Designers, Streamers and Twitch

A popular quip is “Who would watch someone play a video game?”


Which is more challenging for most graphic designers? Making things or finding people willing to pay to have things made? The answer is most often the latter. On the plus side, opportunities exist. Almost all media advances can benefit from professional graphic design intervention. One problem lies with the pace of change. Needs are popping up faster than designers can identify and address them. Live-streamers are an example of new media clients underserved by the ‘professional’ design community.

Live-streaming (or just streaming) is broadcasting video in real-time over the internet. The content may range from large productions, like concerts or other live events with a worldwide audience, to individual broadcasters streaming prosaic activities of their choice. These individual, entrepreneurial broadcasters are where the new opportunities are. Depending on the broadcaster a stream may get anywhere from dozens to tens of thousands of viewers per day. Online platforms that enable streaming include Youtube Live, Mixer, Facebook, Instagram, Periscope and Twitch TV. The live aspect of streaming is what differentiates it from a non-synchronous video platform like Youtube. A vital component of these streaming experience is the live-chat feature that allows for commentary, real-time interaction and community building. We are going to focus on Twitch because it is the most popular platform and has the most robust tools for streamers to monetize their content. Not incidentally Twitch also offers many things to design. Twitch was founded in 2007 and acquired by Amazon in 2014.

Historically most of Twitch content has been video games. A popular quip is “Who would watch someone play a video game?” The answer for Twitch is more than 100 million unique viewers per month who watch more than 2 million broadcasters.(1) Twitch has been aggressively diversifying their offerings over the past few years. Besides video games, you can now watch someone streaming just about anything you can imagine. (Twitch has guidelines and ratings, so don’t expect any sex or real-life violence, but adult language is fair game. Broadcasting copyrighted material is also a no-go) The range of streams include visual arts, music, computer programming, daily life activities, exercise, travel, woodworking, bounty hunting, trash pickup, Uber driving, auto repair, talk shows and true to their roots just about every video game imaginable.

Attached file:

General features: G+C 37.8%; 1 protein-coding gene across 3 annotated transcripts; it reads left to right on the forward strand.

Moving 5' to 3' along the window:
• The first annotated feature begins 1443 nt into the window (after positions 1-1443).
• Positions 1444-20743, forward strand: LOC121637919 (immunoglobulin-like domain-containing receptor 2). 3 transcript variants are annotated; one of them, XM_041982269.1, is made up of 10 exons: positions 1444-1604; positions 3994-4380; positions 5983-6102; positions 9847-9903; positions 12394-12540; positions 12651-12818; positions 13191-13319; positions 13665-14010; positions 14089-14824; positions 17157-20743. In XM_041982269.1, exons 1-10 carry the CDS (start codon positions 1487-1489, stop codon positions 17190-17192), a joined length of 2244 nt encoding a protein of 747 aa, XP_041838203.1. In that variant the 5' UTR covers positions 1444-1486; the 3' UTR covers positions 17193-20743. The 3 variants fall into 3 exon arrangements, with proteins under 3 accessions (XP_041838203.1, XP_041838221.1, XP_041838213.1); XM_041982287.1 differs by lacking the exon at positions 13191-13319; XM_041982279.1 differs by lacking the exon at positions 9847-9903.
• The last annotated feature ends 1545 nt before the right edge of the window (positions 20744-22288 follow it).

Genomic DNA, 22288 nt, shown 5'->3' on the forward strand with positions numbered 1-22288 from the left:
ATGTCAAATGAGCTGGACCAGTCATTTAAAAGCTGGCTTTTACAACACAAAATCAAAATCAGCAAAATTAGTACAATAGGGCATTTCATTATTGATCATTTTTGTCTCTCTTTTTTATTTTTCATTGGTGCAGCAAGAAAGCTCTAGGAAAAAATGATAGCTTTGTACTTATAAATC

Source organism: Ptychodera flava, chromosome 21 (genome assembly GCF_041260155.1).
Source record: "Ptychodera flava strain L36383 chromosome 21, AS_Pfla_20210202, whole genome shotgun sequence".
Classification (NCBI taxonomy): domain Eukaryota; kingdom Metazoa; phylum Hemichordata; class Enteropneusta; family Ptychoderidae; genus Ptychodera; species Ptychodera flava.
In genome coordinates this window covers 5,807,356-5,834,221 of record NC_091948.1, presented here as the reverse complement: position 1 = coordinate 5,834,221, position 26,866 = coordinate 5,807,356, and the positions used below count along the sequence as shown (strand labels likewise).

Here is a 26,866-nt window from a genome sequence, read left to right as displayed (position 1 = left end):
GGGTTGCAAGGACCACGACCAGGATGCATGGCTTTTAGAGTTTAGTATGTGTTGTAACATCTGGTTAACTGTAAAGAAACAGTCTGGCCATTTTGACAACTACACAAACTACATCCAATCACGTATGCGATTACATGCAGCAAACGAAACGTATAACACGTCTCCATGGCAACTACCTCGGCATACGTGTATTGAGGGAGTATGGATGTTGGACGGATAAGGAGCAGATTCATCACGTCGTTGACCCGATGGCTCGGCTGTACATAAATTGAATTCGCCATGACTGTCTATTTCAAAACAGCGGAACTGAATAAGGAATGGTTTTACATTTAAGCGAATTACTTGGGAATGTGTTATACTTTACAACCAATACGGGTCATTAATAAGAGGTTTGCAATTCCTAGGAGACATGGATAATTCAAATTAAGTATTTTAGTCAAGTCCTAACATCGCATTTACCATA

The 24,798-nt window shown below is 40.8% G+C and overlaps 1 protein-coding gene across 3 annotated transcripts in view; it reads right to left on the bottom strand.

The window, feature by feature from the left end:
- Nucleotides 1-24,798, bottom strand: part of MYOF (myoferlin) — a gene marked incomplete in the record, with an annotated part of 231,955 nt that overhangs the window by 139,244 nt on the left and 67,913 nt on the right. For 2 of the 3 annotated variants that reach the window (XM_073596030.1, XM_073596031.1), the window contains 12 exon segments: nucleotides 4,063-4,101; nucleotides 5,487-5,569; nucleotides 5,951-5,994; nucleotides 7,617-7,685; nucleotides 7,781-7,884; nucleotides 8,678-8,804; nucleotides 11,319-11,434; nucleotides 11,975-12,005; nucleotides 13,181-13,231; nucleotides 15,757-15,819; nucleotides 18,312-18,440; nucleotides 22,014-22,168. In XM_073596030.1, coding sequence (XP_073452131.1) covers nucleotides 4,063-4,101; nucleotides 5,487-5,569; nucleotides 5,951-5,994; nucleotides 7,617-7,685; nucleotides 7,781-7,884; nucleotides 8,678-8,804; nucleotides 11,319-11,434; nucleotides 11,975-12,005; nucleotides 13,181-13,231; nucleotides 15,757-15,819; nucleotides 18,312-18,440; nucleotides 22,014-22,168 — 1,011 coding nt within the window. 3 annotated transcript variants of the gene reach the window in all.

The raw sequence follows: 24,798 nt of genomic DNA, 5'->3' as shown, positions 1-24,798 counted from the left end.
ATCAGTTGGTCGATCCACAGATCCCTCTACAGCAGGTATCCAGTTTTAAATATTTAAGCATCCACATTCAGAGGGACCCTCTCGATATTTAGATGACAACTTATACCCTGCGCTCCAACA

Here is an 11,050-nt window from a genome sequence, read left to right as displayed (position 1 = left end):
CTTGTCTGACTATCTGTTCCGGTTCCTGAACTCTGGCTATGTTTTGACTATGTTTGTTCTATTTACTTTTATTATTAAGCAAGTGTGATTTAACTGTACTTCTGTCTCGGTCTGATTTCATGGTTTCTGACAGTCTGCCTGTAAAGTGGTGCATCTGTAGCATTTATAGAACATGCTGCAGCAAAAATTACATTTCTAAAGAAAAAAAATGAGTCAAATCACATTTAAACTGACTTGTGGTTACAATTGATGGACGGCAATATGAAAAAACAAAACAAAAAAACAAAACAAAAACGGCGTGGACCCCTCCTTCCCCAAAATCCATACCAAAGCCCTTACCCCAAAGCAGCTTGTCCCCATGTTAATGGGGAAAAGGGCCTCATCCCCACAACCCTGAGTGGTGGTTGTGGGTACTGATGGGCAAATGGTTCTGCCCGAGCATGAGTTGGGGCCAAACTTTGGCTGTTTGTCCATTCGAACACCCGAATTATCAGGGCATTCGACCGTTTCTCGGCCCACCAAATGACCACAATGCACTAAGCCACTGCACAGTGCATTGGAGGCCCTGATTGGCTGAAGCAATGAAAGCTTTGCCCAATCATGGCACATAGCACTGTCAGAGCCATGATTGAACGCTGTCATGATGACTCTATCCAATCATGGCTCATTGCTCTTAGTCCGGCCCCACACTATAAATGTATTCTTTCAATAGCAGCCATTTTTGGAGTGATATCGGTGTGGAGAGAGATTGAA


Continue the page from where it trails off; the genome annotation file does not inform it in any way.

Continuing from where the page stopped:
Everyone dreams of working for themselves. Streaming gives would-be entrepreneurs that opportunity with the lowest overhead since selling apples on the corner. You need an internet connection and a computer (or even just a phone) with a camera. Then you just do the things you normally do; play games, chat, cook, eat, play music, and if things shake out well, make money doing it. Percentage-wise, very few streamers will succeed to the point where streaming becomes a full-time job, for most it will be a hobby. For the designer, picking winners and losers is not necessary. They all need the same design work done.

How do streamers make money? Twitch has developed robust tools to enable streamers to monetize their content. Currently, the platform offers two proprietary funding streams: subscriptions and “bits.” Twitch subscriptions are different from Youtube’s free “subscriptions.” On Twitch, a subscriber pays a $4.99 monthly fee. In return, subscribers are supporting their favorite streamers and receive minor perks including additional emotes and loyalty badges. A streamers take for subscriptions is contract specific, but no less than 50%. “Bits” are a platform currency. One bit equals one cent. Twitch takes a percentage when purchased and the streamer receives the full donation. Bit donations are one-time contributions usually acknowledged with an onscreen animation. Streamers can also receive direct monetary contributions through 3rd party software like PayPal. Additional income may come from merchandise often supplied by on-demand fulfillment services.